There’s just one episode left in Game of Thrones season 6, with the finale, 'Winds of Winter,' set to air Sunday night. But it’s not only the season that’s coming to an end. The series is expected to wrap up with season 7 and 8, meaning audiences are closer than ever to Game of Thrones’ endgame.
With the show breaking ratings and streaming records all the time, it’s clearly one of HBO’s biggest successes. And as the end of the series approaches, its actors are reportedly getting a significant bump in pay.
According to Deadline, five of the series’ core cast members will receive a raise for season 7: Peter Dinklage (Tyrion Lannister), Kit Harington (Jon Snow), Lena Headey (Cersei Lannister), Emilia Clarke (Daenerys Targaryen), and Nikolaj Coster-Waldau (Jaime Lannister). These actors, all part of the show since its first season, will now each earn more than $500,000 per episode. A negotiation prior to season 6 had brought those numbers up to $300,000 per episode. The piece adds that contracts are not yet done for other members of the cast.
The article states that the news of the contract renewals “does not guarantee that all five characters will survive til the end,” although the actors signing on now would at least seem to guarantee that all five of their characters will survive Sunday’s episode, in order to start earning their new salaries next season. Then again, everyone who followed the protracted “is Jon Snow really dead?” saga likely learned that you can’t always trust what HBO and the Game of Thrones showrunners say about the future status of characters.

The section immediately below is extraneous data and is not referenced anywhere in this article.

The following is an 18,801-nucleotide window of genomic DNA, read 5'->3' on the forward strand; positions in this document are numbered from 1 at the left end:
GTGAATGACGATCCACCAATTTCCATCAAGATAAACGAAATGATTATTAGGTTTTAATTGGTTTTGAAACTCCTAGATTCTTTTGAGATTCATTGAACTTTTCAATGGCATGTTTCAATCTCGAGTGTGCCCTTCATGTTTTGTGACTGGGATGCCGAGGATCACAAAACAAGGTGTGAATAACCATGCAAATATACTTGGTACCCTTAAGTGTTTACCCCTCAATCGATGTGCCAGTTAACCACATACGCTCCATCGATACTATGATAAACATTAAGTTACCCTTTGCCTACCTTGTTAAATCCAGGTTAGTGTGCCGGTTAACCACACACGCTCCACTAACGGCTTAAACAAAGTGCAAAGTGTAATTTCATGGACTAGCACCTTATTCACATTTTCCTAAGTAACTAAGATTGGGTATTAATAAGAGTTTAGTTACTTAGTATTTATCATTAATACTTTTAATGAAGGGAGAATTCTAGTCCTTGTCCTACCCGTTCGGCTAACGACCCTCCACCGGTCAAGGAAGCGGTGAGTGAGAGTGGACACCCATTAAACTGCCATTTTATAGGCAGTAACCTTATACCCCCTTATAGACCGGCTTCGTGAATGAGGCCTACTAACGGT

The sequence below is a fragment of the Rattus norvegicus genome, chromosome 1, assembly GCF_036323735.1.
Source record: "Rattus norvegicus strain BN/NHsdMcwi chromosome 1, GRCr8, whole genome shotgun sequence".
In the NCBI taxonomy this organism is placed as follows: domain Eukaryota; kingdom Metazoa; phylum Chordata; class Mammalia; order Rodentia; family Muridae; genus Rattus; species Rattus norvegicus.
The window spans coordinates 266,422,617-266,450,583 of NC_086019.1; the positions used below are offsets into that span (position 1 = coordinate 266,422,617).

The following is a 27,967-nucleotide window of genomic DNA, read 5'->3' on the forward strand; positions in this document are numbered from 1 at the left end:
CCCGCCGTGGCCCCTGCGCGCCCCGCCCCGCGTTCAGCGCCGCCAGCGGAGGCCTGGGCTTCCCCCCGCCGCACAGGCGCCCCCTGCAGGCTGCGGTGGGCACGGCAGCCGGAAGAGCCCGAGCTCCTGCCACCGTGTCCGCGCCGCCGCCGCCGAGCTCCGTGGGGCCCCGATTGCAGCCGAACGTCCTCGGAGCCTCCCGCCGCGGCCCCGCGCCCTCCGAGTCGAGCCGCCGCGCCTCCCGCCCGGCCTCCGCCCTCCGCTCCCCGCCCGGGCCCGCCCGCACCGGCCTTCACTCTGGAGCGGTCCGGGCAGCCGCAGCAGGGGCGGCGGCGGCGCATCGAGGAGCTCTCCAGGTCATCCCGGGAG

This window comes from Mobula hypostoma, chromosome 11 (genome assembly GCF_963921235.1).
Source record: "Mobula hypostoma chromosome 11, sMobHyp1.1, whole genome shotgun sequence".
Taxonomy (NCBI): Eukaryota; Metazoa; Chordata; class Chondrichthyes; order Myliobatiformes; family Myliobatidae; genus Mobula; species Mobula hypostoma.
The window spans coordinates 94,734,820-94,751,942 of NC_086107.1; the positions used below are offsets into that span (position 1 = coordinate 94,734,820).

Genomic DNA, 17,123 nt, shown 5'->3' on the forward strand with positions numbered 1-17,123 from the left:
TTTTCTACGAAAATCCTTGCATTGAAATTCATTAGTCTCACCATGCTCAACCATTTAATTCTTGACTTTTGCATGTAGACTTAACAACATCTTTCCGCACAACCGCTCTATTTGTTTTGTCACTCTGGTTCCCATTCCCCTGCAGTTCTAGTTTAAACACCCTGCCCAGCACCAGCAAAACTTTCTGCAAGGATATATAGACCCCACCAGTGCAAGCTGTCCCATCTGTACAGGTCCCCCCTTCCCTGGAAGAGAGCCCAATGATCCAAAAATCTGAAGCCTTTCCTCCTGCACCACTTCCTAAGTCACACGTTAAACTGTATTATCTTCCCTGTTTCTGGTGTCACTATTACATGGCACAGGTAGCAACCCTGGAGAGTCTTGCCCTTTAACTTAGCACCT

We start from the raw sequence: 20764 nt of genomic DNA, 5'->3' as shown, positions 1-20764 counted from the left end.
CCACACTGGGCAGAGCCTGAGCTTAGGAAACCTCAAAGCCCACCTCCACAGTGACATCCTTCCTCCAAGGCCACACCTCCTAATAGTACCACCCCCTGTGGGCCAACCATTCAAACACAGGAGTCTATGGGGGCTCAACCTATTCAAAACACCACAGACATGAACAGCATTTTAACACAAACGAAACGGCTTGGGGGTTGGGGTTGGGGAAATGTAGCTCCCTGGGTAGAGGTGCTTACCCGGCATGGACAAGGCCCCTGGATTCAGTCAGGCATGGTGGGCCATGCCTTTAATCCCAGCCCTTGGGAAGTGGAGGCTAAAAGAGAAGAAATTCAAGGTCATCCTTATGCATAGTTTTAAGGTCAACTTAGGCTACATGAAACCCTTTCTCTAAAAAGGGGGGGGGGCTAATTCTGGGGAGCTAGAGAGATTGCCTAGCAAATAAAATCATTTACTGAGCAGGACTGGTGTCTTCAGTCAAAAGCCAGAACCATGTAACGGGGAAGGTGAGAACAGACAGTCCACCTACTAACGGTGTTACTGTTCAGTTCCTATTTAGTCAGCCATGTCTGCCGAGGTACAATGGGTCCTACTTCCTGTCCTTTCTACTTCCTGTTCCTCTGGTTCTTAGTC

The raises are obviously well-deserved. Game of Thrones has made money hand-over-fist for HBO over the years, and there’s no reason why the main actors shouldn’t share in that. The acting has been an underrated but crucial part of the show’s success, both in making stars out of previously obscure actors such as Clarke and Harington and in giving a long-respected actor like Dinklage the best role of his life, one that has earned him several awards.
And besides, keeping the cast happy and in the fold is important on an intricate production like this one. Whatever the endgame of Game of Thrones’ plot turns out to be, showrunners David Benioff and D.B. Weiss would likely find themselves in a tricky situation if, say, Emilia Clarke was unavailable to shoot crucial season 8 scenes due to a salary dispute.
Game of Thrones season 6 ends with 'Winds of Winter' Sunday night at 9pm on HBO.